Robin Trimingham: It’s one thing to have a fantastic idea and to launch it. But it’s a business. There has to be a revenue model. Talk to us a little bit about this. How do you guys earn revenue or how will you earn revenue?
Logan Nicholson: Yeah. So right now we have kind of a cool two pronged model, basically where the hotels that we work with are under contract to use Marie and that represents a portion of our revenue and then another portion of our revenue. And this is where we got a little more creative. Another portion of our revenue is based on the hoteliers recommendations and qualifying local experiences. We will select a couple of restaurants or local attractions that we can partner with and we can drive traffic from the hotel to those attractions and then that revenue. From there, we’re able to use that to subsidize the cost for the hoteliers. So we’re offering a very high tech and cutting edge solution at a price that’s affordable for the smallest of properties. And I’ll give you an example. We actually work with a property that’s only six rooms, but it’s affordable for them because we’re able to subsidize that cost via the second revenue stream.
Robin Trimingham: Established in 2002, F.O.H is a woman owned global food service and hospitality company that manufactures smart, savvy commercial grade products, including plateware, drinkware, flatware. Hotel amenities and more. Driven by innovation F.O.H Is dedicated to delivering that wow experience that restaurants and hotels crave all while maintaining a competitive price. All products are fully customizable, and many are also created using sustainable eco friendly materials such as straws and plates made from biodegradable paper and wood and PVA free drinkware. F.O.H Has two established brands. Front of the house focused on tabletop and Buffet Solutions and Room 360, which offers hotel products. Check out their collections today at www.fohworldwide.com. Well, I’m a believer in starting small, so you can work the kinks out of the thing, if you will. So I’m sure you’re having a couple of interesting experiences at the moment. When your website if I’ve got this right, it says Post de curated feedback to publish five star reviews while avoiding negative reviews. Explain to us what this means.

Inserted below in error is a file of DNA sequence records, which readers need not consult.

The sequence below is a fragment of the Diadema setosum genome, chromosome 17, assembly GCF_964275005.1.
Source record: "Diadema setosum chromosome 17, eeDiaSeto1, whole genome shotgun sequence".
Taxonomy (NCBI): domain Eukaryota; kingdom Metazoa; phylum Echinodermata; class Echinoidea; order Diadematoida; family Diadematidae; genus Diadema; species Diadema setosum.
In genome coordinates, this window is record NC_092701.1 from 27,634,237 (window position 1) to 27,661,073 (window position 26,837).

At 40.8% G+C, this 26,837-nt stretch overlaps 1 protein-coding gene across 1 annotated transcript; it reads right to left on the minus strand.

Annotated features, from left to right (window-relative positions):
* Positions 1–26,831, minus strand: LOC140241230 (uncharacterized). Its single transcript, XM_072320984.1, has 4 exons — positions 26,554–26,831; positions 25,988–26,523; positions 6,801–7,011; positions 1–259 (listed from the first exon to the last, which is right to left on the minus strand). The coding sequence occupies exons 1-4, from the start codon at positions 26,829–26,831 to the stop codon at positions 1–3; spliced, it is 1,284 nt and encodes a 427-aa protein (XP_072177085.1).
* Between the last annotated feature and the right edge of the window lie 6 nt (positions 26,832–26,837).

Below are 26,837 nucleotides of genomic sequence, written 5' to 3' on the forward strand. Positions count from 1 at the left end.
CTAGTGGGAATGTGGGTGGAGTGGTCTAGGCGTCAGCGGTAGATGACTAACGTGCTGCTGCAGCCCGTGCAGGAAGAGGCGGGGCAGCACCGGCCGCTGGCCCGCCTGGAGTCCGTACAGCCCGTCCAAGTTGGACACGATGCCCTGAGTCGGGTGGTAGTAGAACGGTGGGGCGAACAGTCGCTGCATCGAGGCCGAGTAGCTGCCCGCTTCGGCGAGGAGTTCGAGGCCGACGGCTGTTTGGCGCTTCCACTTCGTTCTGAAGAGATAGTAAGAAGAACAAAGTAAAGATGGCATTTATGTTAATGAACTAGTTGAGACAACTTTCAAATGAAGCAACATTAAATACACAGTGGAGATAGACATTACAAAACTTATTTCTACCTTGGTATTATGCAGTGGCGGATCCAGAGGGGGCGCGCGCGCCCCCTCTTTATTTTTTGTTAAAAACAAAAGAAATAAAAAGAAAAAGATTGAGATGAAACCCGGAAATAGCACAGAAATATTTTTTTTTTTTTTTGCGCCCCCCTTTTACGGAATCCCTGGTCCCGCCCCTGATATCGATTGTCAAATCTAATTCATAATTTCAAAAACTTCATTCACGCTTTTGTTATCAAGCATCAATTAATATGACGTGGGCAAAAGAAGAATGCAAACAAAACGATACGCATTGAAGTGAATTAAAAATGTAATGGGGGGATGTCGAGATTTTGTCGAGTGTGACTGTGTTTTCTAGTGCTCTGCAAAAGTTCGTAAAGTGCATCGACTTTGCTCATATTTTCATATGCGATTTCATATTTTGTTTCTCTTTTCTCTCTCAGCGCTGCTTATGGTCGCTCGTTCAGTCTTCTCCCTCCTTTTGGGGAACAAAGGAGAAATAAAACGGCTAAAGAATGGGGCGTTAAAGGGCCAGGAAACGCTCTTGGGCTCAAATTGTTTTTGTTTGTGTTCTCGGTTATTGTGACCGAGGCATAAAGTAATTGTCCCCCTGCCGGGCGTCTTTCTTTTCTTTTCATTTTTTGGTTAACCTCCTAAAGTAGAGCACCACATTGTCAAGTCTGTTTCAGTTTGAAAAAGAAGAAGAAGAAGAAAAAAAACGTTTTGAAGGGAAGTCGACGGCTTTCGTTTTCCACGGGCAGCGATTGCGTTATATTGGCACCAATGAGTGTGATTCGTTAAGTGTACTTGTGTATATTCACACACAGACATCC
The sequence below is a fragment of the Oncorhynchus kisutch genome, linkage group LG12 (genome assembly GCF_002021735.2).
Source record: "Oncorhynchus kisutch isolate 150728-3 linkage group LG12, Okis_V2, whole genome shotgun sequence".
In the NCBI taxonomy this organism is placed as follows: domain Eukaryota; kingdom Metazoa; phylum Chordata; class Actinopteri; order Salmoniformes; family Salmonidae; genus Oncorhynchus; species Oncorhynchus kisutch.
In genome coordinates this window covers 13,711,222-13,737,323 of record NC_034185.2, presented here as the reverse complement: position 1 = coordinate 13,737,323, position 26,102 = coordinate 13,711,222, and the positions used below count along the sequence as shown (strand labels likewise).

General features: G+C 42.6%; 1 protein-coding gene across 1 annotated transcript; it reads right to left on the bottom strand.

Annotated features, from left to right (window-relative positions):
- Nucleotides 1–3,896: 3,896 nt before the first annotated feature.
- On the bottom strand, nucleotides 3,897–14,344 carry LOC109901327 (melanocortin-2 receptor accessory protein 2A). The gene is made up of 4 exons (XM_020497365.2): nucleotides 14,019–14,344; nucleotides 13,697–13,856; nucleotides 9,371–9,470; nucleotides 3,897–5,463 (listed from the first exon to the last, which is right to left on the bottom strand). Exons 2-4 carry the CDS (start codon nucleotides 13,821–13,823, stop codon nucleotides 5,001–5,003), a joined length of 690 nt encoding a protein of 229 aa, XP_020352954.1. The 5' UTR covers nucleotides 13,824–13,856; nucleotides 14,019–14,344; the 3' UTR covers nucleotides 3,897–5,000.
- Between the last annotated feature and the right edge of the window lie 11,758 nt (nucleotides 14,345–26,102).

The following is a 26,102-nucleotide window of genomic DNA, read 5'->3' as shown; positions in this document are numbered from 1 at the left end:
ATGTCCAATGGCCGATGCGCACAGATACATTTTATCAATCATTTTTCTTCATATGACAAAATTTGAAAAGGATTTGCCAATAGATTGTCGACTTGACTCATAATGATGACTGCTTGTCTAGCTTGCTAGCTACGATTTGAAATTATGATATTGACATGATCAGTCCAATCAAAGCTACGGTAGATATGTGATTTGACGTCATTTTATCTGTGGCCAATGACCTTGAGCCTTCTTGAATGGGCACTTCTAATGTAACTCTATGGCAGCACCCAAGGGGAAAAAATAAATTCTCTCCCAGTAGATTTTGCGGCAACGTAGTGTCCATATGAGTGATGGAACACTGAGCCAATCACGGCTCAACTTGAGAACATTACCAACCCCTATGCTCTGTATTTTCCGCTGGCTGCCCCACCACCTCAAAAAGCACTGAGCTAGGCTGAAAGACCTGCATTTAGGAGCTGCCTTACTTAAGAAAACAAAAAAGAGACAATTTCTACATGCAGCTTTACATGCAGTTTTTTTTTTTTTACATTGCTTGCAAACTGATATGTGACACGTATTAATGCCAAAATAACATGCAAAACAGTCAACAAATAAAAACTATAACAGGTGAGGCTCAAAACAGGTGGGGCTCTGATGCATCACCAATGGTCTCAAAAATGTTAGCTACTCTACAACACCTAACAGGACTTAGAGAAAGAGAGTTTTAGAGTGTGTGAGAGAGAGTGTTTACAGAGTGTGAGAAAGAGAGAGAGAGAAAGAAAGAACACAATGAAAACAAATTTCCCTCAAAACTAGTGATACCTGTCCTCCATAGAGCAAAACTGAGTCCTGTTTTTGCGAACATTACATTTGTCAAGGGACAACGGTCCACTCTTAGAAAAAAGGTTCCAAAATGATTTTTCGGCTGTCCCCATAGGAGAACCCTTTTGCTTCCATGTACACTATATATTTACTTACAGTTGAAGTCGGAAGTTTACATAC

Logan Nicholson: Yeah, I’m glad you brought it up. So a little story about this guest feedback feature. There are entire companies built on the basis of guest feedback and successful companies of that, like companies that are growing rapidly and they’ve locked in on certain industries where guest feedback and reviews are everything. Hospitality being one of the major ones. So we stumbled upon this idea of, well, what if guest feedback was a big function of Marie by kind of adding a little review curator function as an afterthought? And basically how it works is Marie surveys each guest and she’s able to determine have they had a good experience or maybe more of a neutral experience, or have they had in some cases a bad experience and she’s able to treat them accordingly. So if they’ve had a good experience, she says, Thank you, that’s great. Would you mind leaving us a review on Google or TripAdvisor? If they’ve had a neutral experience, she can chat with them to try to figure out how can we do better next time? And if they’ve had a negative experience in certain cases, she’ll even connect them with someone on property to help resolve those issues. But what she does is she allows hoteliers to generate positive feedback on Google and TripAdvisor in those platforms that are so crucial to both occupancy and rate. But she’s allowing the hotel to handle any negative experiences internally before they hit public platforms, because I think everyone is happier that way. The guest is happier, they are heard. They get to talk with someone about what their experience was like, and then they don’t get that standard response that everyone puts underneath Google reviews, right? They get to actually get connected with someone on the property if necessary. And then for the hotelier, they get to handle that before it damages their business. So that is like a key feature that has helped us grow a lot.